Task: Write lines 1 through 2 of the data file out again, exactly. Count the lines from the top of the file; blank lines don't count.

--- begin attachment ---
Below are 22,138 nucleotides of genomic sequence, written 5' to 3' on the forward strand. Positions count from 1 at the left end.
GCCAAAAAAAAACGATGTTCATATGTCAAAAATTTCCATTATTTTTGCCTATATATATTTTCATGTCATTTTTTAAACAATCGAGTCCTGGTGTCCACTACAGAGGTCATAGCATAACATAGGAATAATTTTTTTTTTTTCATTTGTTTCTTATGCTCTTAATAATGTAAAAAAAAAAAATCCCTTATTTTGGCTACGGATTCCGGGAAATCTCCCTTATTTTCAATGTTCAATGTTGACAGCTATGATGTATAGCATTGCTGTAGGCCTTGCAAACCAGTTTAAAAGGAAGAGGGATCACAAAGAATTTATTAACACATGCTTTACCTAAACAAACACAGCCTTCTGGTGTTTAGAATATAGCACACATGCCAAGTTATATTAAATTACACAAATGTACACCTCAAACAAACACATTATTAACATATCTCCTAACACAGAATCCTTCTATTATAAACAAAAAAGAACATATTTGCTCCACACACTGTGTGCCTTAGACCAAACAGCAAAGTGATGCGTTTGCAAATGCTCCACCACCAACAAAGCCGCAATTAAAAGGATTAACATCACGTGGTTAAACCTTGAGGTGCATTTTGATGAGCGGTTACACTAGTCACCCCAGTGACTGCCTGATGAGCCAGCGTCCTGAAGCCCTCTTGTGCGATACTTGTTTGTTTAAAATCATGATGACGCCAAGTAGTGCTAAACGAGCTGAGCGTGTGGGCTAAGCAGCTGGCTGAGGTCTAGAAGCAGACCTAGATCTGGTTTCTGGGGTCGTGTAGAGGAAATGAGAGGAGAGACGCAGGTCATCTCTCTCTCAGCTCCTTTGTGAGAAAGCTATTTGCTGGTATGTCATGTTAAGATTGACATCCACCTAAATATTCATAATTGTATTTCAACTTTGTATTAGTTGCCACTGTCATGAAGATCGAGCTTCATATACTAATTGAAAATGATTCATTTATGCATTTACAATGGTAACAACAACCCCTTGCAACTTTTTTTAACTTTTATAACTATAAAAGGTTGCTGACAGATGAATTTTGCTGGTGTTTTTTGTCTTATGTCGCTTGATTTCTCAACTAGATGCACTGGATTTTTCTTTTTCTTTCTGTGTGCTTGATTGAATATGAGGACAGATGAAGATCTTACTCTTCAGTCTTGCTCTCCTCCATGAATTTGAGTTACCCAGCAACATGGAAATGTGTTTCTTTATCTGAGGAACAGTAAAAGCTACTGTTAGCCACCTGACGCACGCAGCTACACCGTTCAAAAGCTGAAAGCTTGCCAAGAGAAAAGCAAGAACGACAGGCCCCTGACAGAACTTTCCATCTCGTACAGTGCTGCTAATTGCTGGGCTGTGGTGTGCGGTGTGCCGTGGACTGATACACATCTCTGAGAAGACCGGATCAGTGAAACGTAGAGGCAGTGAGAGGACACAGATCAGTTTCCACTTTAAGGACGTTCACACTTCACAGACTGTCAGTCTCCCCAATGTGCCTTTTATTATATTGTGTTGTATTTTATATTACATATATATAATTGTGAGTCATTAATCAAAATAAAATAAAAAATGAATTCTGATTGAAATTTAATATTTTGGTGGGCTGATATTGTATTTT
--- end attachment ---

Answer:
Below are 22,138 nucleotides of genomic sequence, written 5' to 3' on the forward strand. Positions count from 1 at the left end.
GCCAAAAAAAAACGATGTTCATATGTCAAAAATTTCCATTATTTTTGCCTATATATATTTTCATGTCATTTTTTAAACAATCGAGTCCTGGTGTCCACTACAGAGGTCATAGCATAACATAGGAATAATTTTTTTTTTTTCATTTGTTTCTTATGCTCTTAATAATGTAAAAAAAAAAAATCCCTTATTTTGGCTACGGATTCCGGGAAATCTCCCTTATTTTCAATGTTCAATGTTGACAGCTATGATGTATAGCATTGCTGTAGGCCTTGCAAACCAGTTTAAAAGGAAGAGGGATCACAAAGAATTTATTAACACATGCTTTACCTAAACAAACACAGCCTTCTGGTGTTTAGAATATAGCACACATGCCAAGTTATATTAAATTACACAAATGTACACCTCAAACAAACACATTATTAACATATCTCCTAACACAGAATCCTTCTATTATAAACAAAAAAGAACATATTTGCTCCACACACTGTGTGCCTTAGACCAAACAGCAAAGTGATGCGTTTGCAAATGCTCCACCACCAACAAAGCCGCAATTAAAAGGATTAACATCACGTGGTTAAACCTTGAGGTGCATTTTGATGAGCGGTTACACTAGTCACCCCAGTGACTGCCTGATGAGCCAGCGTCCTGAAGCCCTCTTGTGCGATACTTGTTTGTTTAAAATCATGATGACGCCAAGTAGTGCTAAACGAGCTGAGCGTGTGGGCTAAGCAGCTGGCTGAGGTCTAGAAGCAGACCTAGATCTGGTTTCTGGGGTCGTGTAGAGGAAATGAGAGGAGAGACGCAGGTCATCTCTCTCTCAGCTCCTTTGTGAGAAAGCTATTTGCTGGTATGTCATGTTAAGATTGACATCCACCTAAATATTCATAATTGTATTTCAACTTTGTATTAGTTGCCACTGTCATGAAGATCGAGCTTCATATACTAATTGAAAATGATTCATTTATGCATTTACAATGGTAACAACAACCCCTTGCAACTTTTTTTAACTTTTATAACTATAAAAGGTTGCTGACAGATGAATTTTGCTGGTGTTTTTTGTCTTATGTCGCTTGATTTCTCAACTAGATGCACTGGATTTTTCTTTTTCTTTCTGTGTGCTTGATTGAATATGAGGACAGATGAAGATCTTACTCTTCAGTCTTGCTCTCCTCCATGAATTTGAGTTACCCAGCAACATGGAAATGTGTTTCTTTATCTGAGGAACAGTAAAAGCTACTGTTAGCCACCTGACGCACGCAGCTACACCGTTCAAAAGCTGAAAGCTTGCCAAGAGAAAAGCAAGAACGACAGGCCCCTGACAGAACTTTCCATCTCGTACAGTGCTGCTAATTGCTGGGCTGTGGTGTGCGGTGTGCCGTGGACTGATACACATCTCTGAGAAGACCGGATCAGTGAAACGTAGAGGCAGTGAGAGGACACAGATCAGTTTCCACTTTAAGGACGTTCACACTTCACAGACTGTCAGTCTCCCCAATGTGCCTTTTATTATATTGTGTTGTATTTTATATTACATATATATAATTGTGAGTCATTAATCAAAATAAAATAAAAAATGAATTCTGATTGAAATTTAATATTTTGGTGGGCTGATATTGTATTTT